Today’s Mortgage Rate Forecast:  Higher

Fed: Non-Voting member S.F. Fed President John Williams came out in support of raising rates. He said “In the context of a strong domestic economy with good momentum, it makes sense to get back to a pace of gradual rate increases, preferably sooner rather than later,” and “An earlier start to raising rates would allow a smoother, more gradual process of normalization.”


It’s all about perception- believing that  rates will eventually come back down and when they do, you’ll be able to catch them at the bottom.  If rates are lower next week, then you GUESSED right!  But in actuality, according to professionals in this business that have a much better read of global economics, oil prices, unemployment, etc., they are predicting a rate increase, “preferably sooner rather than later”.  If they have their way, rates will continue to go up.  Please act now and apply online with ABBA First to catch the rates where they are now before further deterioration and possible regret on your part for not having moved more quickly when prompted.  Call toll free 866-676-3349 ext 101 and ABBA First will work with you and for you to obtain the best financing for your needs. By the way if rates improve signficantly during your loan process, ABBA First will renegotiate your rate for you and offer you a better one than what you originally locked in your rate at!  A free “float down”!  Call soon or apply online by copying and pasting in your browerser:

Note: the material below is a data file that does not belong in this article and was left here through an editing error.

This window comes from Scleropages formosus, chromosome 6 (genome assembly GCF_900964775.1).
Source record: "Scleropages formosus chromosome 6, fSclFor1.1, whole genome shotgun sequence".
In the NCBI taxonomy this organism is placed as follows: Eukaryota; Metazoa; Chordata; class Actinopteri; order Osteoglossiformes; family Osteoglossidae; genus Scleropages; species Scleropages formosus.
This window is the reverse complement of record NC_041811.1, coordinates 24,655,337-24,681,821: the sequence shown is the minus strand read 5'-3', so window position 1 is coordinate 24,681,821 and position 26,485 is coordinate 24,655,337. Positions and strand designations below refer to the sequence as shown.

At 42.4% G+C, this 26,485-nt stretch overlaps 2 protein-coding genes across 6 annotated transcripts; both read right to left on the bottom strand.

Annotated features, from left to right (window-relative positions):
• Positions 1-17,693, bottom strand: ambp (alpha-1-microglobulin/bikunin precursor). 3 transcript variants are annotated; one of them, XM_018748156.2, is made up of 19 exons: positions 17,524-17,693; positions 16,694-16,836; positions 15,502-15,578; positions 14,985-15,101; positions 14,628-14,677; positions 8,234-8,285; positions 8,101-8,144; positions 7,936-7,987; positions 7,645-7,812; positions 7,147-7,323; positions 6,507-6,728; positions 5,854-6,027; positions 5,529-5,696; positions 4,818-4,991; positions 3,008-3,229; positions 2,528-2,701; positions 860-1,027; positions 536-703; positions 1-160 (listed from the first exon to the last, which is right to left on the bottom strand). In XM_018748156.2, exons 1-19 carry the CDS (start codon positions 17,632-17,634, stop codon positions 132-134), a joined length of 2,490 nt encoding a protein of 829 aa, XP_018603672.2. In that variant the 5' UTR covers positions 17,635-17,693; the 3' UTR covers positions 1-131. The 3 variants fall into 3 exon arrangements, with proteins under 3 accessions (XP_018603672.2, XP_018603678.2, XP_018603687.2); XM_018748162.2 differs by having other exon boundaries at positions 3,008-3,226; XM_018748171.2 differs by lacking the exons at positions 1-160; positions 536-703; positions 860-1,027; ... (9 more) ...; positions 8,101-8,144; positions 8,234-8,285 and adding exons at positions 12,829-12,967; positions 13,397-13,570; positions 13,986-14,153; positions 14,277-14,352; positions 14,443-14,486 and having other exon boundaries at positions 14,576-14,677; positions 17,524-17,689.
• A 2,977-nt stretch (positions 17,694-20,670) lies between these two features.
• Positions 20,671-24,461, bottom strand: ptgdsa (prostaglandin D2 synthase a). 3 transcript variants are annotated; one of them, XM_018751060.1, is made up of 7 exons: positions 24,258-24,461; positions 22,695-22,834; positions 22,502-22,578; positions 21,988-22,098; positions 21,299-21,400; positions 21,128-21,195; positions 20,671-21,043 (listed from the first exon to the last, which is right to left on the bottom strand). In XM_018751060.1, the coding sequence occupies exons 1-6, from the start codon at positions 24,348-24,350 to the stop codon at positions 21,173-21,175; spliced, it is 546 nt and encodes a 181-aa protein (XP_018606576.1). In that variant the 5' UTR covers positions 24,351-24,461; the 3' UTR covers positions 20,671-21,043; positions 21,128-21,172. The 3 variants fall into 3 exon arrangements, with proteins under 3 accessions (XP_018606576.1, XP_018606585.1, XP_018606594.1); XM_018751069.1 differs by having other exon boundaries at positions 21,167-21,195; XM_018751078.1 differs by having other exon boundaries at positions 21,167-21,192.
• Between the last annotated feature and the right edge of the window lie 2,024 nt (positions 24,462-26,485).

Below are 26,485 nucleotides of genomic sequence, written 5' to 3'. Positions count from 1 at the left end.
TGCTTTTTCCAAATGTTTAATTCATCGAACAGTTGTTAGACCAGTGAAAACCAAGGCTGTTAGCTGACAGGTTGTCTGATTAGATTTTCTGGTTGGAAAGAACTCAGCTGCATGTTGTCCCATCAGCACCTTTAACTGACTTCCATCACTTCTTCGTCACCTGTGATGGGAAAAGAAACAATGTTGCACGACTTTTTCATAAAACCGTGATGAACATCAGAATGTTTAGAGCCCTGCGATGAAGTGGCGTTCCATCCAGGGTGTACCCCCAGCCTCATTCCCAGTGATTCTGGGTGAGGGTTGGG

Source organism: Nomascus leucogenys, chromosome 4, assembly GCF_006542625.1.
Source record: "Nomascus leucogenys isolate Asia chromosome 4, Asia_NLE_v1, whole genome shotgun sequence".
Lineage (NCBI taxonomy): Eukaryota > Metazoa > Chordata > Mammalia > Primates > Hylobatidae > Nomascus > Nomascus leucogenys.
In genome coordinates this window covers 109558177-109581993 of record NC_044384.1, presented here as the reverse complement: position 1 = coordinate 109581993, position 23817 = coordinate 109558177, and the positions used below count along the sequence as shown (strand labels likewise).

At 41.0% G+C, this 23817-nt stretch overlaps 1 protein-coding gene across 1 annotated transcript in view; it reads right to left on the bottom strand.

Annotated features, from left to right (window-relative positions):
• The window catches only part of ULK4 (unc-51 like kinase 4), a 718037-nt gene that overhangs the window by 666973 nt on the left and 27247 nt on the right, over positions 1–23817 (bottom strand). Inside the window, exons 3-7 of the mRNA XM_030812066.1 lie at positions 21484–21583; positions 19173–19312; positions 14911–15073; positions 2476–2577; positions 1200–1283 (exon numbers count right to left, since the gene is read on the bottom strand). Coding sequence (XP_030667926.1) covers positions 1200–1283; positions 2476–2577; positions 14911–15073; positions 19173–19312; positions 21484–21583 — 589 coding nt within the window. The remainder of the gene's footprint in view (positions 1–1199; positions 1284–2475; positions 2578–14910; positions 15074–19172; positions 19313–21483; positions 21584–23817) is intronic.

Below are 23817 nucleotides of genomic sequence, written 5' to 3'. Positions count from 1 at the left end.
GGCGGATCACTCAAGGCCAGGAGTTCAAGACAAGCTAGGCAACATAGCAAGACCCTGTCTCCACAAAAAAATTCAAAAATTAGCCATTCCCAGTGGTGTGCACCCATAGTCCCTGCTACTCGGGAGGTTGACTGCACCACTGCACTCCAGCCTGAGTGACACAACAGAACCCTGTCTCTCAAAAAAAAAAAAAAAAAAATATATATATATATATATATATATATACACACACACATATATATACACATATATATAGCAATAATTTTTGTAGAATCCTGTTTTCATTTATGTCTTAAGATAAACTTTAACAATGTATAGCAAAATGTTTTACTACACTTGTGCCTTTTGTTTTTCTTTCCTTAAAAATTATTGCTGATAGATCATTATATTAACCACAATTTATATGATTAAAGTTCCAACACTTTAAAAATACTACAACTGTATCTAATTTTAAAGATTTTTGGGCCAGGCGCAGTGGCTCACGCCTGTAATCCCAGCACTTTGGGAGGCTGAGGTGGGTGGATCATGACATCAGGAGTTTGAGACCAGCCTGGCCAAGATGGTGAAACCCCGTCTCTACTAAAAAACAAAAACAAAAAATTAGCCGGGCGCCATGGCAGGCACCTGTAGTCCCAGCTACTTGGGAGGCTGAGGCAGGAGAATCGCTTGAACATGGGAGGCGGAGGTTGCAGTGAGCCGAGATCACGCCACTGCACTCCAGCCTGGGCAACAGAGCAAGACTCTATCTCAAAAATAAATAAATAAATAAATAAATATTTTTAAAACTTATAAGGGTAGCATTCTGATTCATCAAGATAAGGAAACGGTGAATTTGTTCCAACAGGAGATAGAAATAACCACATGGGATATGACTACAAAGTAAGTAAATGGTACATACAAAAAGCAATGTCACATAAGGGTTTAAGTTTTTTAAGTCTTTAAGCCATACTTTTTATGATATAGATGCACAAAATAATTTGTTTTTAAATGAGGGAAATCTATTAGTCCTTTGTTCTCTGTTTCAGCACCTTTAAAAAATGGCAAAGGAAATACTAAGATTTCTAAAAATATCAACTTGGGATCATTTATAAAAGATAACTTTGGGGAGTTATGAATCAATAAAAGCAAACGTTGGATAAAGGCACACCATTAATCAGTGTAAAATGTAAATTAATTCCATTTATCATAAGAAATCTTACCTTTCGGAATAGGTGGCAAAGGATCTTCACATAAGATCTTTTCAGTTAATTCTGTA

Buyers should beware! (Part 2 of 2)

August 19th, 2016

HOME BUYERS READING THIS ARTICLE: STOP. Think about this for just a minute. A home builder or for that matter any corporation, is not going to give you those concessions (closing costs or extra fancy upgrades) out of the goodness of their heart. What any corporation does is the corporation increases your price.

Whether you are buying a car, or a home the concept is the same… And builders do this too, for a very good reason. Builders must compete with each other’s new construction plats and older, existing homes. To get you to emotionally connect with their product, they offer something: 3 percent of the sales price for you to spend on closing costs, for example.